with a bass string.
3. Francis William Calow (1884-1925) - son, pupil and successor
of William. Many instruments stamped 'Calow Nottingham'.
Yes there was Thomas
Calow (1833-1852) who lived in Tansley, Derbyshire. Thomas was
the father of William Calow and grandfather of Francis William.
He is reputed to have produced a few nicely made violins and violas
following the Stainer model.
The form, features and workmanship suggest
that the instrument was made before 1880. If we take a look at
the dates of the members of the family William was the only member
of the family that was physically around and capable of making
an instrument. He would have been between 23-33 years of age.
In terms of double bass making there is a very good
write-up about him as follows;
"Born in Tansley 1847. Travelled extensively to collect double-basses.
Had a remarkable collection of 40 or 50 of these large instruments
which brought experts and amateurs from every country to his establishment
in Sussex Street, Nottingham. Died 1910.
Made a speciality of making double-basses of the
old viol type with Guarnerian characteristics. Altogether produced
about 20 splendid specimens. Workmanship shows his heedfulness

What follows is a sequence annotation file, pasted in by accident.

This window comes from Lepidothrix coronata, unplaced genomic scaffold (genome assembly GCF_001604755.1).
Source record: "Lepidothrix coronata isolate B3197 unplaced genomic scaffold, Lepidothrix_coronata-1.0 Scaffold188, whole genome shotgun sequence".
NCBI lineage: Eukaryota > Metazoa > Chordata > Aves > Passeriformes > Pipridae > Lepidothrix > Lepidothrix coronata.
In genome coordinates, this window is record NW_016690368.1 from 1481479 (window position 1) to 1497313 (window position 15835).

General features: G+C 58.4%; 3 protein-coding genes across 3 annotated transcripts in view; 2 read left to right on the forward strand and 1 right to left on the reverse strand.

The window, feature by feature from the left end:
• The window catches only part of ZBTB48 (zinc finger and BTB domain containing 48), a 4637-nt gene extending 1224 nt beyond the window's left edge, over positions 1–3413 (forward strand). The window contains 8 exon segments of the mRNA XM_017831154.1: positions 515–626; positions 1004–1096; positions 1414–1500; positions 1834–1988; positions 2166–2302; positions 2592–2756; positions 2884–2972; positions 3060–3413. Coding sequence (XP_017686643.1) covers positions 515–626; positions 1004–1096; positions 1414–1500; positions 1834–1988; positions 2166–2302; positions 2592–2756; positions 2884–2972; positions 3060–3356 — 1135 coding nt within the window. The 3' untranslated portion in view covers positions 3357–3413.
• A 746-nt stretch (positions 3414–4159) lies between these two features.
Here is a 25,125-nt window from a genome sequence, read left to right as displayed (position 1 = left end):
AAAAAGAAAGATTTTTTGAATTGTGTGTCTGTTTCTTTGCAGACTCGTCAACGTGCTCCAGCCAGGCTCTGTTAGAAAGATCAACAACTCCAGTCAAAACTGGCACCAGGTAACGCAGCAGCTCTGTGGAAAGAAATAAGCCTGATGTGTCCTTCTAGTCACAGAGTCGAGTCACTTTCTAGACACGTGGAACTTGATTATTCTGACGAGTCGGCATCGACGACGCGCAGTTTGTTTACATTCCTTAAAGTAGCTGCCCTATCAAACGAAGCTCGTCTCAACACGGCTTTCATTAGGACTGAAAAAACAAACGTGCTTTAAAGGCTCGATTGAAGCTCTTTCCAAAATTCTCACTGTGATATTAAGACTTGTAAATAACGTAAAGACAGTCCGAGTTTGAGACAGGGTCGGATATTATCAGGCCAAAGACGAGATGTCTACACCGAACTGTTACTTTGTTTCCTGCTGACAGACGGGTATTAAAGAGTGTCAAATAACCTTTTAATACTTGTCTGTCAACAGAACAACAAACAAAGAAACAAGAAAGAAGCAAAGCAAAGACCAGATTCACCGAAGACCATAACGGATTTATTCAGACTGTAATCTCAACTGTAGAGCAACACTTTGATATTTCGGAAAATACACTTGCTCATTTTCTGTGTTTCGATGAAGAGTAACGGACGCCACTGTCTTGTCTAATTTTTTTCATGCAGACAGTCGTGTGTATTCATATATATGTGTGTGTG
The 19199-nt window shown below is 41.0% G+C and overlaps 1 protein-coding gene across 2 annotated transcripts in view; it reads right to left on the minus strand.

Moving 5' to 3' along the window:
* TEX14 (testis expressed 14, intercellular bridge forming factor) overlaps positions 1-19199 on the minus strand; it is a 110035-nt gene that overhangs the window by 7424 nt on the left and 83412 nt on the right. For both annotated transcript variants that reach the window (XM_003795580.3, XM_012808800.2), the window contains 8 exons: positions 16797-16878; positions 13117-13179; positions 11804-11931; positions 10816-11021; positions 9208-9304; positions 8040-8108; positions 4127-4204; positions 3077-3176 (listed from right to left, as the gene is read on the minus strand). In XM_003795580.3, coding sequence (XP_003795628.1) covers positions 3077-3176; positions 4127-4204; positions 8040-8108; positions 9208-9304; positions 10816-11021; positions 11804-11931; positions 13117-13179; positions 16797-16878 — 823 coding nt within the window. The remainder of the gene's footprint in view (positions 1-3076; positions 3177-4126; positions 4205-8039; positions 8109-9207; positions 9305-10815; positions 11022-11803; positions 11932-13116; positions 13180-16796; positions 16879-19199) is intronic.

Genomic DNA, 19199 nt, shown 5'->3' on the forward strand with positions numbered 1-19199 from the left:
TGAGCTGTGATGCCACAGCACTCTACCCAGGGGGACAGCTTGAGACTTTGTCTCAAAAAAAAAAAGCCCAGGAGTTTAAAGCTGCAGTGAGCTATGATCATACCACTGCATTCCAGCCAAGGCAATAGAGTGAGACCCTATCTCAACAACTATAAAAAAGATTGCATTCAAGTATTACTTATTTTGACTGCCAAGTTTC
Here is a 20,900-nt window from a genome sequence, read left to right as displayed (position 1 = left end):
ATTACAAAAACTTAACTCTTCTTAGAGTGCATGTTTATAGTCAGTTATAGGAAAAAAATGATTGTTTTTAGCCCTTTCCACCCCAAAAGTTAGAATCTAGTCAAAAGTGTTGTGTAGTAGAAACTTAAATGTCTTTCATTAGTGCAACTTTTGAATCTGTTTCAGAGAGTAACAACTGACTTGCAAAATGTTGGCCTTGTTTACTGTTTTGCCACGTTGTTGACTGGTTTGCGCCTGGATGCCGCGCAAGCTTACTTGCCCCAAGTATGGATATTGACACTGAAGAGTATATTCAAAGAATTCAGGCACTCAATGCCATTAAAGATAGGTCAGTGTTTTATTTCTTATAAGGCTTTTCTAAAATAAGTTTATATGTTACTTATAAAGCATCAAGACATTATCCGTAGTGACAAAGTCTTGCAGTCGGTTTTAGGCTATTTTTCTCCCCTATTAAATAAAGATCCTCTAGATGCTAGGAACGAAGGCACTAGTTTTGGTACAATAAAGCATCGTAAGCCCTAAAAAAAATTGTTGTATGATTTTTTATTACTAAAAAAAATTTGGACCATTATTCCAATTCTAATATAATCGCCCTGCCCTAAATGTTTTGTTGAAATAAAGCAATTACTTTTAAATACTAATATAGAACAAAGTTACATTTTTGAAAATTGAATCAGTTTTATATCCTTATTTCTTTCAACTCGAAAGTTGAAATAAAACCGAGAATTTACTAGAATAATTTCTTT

and enthusiasm. Made himself thoroughly acquainted with the principles
of light and shade varnishing. Oil varnish - orange and nut brown.
Experimented with the bass bar which he usually split about midway
between the centre and lower end, and opened the two ends fish-tail
shape. Arrived at an almost perfect purity of tone with depth and
Also made violins and cellos."
Yes - the instrument has been fully upgraded to
modern day concert standards. In brief we've set the instrument
up with a new neck, fingerboard, bridge and post and the peg box
is now adorned with a stunning set of new Baker style machines
set on brass half plates. Internally - improvements have been made
to the acoustics by means of judicious regraduation work and the
replacement of the original bass bar. A photograph that shows the
meticulous level of work performed on the inside table accompanies
Yes indeed it was. But in our opinion it has been
worth all the effort - for the instrument is now structurally in
The main reason that English instruments are in
such demand is because they produce the power and quality of sound
that professional players want and need in order to do a top job.
Should you happen to be of smaller stature or have particularly
small hands then you will already know just how difficult it is
to find an English instrument - or any instrument of quality for
that matter - of more manageable proportions. If this is the sort
of instrument that you are looking for we suggest you get down
to The Contrabass Shoppe as soon as you can. We are confident that
you'll be well impressed by this instrument's looks, feel and performance.
We are also confident that with time this instrument will prove
to be a most worthy investment.
LOB (length of back) - 112.7cm (44.35in)
Width across upper bouts - 52.0cm (20.50in)
Width across middle bouts - 38.4cm (15.15in)
Width across lower bouts - 70.0cm (27.50in)
Depth of lower ribs inc both plates - 20.0cm (7.85in)
Body Stop - 60.0cm (23.65in)
String length - 105.5cm (41.50in)